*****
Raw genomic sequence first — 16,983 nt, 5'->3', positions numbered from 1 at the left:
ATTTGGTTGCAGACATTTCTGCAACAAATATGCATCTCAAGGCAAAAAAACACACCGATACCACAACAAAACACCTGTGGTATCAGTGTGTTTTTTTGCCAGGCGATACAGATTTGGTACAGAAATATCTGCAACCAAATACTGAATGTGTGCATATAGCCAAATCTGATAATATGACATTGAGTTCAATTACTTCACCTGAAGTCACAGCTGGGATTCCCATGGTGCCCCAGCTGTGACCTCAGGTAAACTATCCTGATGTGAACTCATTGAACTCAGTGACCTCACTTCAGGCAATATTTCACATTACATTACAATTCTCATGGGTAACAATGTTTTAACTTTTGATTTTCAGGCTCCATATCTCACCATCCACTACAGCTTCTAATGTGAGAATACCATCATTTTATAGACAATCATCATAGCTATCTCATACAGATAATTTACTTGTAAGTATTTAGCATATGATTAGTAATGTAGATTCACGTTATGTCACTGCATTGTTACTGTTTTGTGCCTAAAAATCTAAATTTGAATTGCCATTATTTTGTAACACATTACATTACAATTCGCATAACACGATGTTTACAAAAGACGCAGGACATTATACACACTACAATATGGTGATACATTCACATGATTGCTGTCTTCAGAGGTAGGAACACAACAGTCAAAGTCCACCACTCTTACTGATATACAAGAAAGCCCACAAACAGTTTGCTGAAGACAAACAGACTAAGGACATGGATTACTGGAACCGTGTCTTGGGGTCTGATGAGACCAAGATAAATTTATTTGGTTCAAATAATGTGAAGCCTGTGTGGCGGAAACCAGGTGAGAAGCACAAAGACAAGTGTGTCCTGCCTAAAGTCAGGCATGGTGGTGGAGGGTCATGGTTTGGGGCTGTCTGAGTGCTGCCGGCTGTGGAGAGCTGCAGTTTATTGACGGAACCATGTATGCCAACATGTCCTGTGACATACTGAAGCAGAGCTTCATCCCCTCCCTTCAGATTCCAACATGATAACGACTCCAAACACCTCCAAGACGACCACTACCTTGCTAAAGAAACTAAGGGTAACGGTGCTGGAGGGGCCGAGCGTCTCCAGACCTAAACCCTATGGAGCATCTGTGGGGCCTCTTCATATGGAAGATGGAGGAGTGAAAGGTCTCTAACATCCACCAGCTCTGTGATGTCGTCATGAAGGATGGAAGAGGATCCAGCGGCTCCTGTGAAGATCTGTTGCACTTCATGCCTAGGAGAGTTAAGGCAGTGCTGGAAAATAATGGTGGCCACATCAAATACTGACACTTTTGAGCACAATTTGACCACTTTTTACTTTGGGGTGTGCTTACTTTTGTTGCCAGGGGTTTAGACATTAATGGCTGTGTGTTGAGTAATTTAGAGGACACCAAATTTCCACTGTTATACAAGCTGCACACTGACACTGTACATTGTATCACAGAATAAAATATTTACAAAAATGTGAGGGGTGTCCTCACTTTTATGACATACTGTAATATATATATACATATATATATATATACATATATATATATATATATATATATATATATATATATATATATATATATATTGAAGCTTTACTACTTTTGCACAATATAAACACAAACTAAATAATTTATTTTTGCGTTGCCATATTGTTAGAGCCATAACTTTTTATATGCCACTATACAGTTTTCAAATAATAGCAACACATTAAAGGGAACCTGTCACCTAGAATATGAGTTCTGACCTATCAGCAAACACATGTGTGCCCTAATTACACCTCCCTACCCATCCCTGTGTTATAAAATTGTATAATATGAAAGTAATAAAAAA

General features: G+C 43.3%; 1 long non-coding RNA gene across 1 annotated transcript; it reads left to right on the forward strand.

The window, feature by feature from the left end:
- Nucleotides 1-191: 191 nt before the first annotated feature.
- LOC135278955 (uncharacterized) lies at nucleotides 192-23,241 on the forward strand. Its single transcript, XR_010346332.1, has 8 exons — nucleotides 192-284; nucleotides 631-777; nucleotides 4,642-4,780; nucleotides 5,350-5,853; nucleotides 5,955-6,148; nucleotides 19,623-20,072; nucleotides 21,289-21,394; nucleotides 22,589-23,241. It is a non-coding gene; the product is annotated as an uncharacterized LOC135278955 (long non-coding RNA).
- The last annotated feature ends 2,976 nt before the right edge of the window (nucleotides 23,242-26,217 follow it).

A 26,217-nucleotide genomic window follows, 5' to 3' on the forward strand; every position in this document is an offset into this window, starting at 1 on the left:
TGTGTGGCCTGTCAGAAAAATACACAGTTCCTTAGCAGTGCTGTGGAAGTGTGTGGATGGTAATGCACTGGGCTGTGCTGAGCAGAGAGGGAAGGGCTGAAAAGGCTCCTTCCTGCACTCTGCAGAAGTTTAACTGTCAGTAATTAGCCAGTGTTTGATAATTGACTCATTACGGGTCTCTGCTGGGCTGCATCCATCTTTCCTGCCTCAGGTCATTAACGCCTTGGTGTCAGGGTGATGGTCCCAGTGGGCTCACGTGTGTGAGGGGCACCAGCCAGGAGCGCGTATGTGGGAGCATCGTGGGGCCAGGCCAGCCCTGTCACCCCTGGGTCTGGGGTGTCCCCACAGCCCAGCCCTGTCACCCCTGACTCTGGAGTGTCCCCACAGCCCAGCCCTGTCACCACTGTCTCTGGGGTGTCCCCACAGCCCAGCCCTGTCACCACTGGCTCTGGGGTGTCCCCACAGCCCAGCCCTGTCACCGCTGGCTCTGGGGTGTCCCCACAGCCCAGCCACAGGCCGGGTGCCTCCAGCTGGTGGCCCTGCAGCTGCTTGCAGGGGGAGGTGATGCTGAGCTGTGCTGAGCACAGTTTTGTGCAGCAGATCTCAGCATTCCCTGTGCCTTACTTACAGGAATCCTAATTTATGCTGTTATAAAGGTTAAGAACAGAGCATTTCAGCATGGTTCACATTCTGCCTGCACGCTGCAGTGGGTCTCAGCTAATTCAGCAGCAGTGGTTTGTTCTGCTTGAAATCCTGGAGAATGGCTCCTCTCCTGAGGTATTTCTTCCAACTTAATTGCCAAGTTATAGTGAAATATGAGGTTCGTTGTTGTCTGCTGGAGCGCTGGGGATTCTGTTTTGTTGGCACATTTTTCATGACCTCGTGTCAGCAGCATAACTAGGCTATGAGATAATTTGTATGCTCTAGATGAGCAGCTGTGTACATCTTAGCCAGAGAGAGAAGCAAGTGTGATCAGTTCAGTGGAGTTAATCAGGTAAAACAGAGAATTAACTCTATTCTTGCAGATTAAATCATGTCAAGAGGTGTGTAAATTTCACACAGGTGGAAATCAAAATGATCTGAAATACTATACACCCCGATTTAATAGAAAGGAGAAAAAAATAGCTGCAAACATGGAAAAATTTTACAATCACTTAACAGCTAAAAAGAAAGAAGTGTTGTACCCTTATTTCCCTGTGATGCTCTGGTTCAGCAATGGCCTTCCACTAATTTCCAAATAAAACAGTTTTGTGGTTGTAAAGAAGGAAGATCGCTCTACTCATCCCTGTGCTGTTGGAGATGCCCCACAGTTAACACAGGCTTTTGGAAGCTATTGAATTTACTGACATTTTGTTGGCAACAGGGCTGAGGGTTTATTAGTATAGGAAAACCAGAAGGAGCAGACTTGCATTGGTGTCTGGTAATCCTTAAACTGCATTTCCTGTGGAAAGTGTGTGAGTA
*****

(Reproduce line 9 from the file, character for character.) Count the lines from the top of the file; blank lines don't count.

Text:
TGTGTGGCCTGTCAGAAAAATACACAGTTCCTTAGCAGTGCTGTGGAAGTGTGTGGATGGTAATGCACTGGGCTGTGCTGAGCAGAGAGGGAAGGGCTGAAAAGGCTCCTTCCTGCACTCTGCAGAAGTTTAACTGTCAGTAATTAGCCAGTGTTTGATAATTGACTCATTACGGGTCTCTGCTGGGCTGCATCCATCTTTCCTGCCTCAGGTCATTAACGCCTTGGTGTCAGGGTGATGGTCCCAGTGGGCTCACGTGTGTGAGGGGCACCAGCCAGGAGCGCGTATGTGGGAGCATCGTGGGGCCAGGCCAGCCCTGTCACCCCTGGGTCTGGGGTGTCCCCACAGCCCAGCCCTGTCACCCCTGACTCTGGAGTGTCCCCACAGCCCAGCCCTGTCACCACTGTCTCTGGGGTGTCCCCACAGCCCAGCCCTGTCACCACTGGCTCTGGGGTGTCCCCACAGCCCAGCCCTGTCACCGCTGGCTCTGGGGTGTCCCCACAGCCCAGCCACAGGCCGGGTGCCTCCAGCTGGTGGCCCTGCAGCTGCTTGCAGGGGGAGGTGATGCTGAGCTGTGCTGAGCACAGTTTTGTGCAGCAGATCTCAGCATTCCCTGTGCCTTACTTACAGGAATCCTAATTTATGCTGTTATAAAGGTTAAGAACAGAGCATTTCAGCATGGTTCACATTCTGCCTGCACGCTGCAGTGGGTCTCAGCTAATTCAGCAGCAGTGGTTTGTTCTGCTTGAAATCCTGGAGAATGGCTCCTCTCCTGAGGTATTTCTTCCAACTTAATTGCCAAGTTATAGTGAAATATGAGGTTCGTTGTTGTCTGCTGGAGCGCTGGGGATTCTGTTTTGTTGGCACATTTTTCATGACCTCGTGTCAGCAGCATAACTAGGCTATGAGATAATTTGTATGCTCTAGATGAGCAGCTGTGTACATCTTAGCCAGAGAGAGAAGCAAGTGTGATCAGTTCAGTGGAGTTAATCAGGTAAAACAGAGAATTAACTCTATTCTTGCAGATTAAATCATGTCAAGAGGTGTGTAAATTTCACACAGGTGGAAATCAAAATGATCTGAAATACTATACACCCCGATTTAATAGAAAGGAGAAAAAAATAGCTGCAAACATGGAAAAATTTTACAATCACTTAACAGCTAAAAAGAAAGAAGTGTTGTACCCTTATTTCCCTGTGATGCTCTGGTTCAGCAATGGCCTTCCACTAATTTCCAAATAAAACAGTTTTGTGGTTGTAAAGAAGGAAGATCGCTCTACTCATCCCTGTGCTGTTGGAGATGCCCCACAGTTAACACAGGCTTTTGGAAGCTATTGAATTTACTGACATTTTGTTGGCAACAGGGCTGAGGGTTTATTAGTATAGGAAAACCAGAAGGAGCAGACTTGCATTGGTGTCTGGTAATCCTTAAACTGCATTTCCTGTGGAAAGTGTGTGAGTA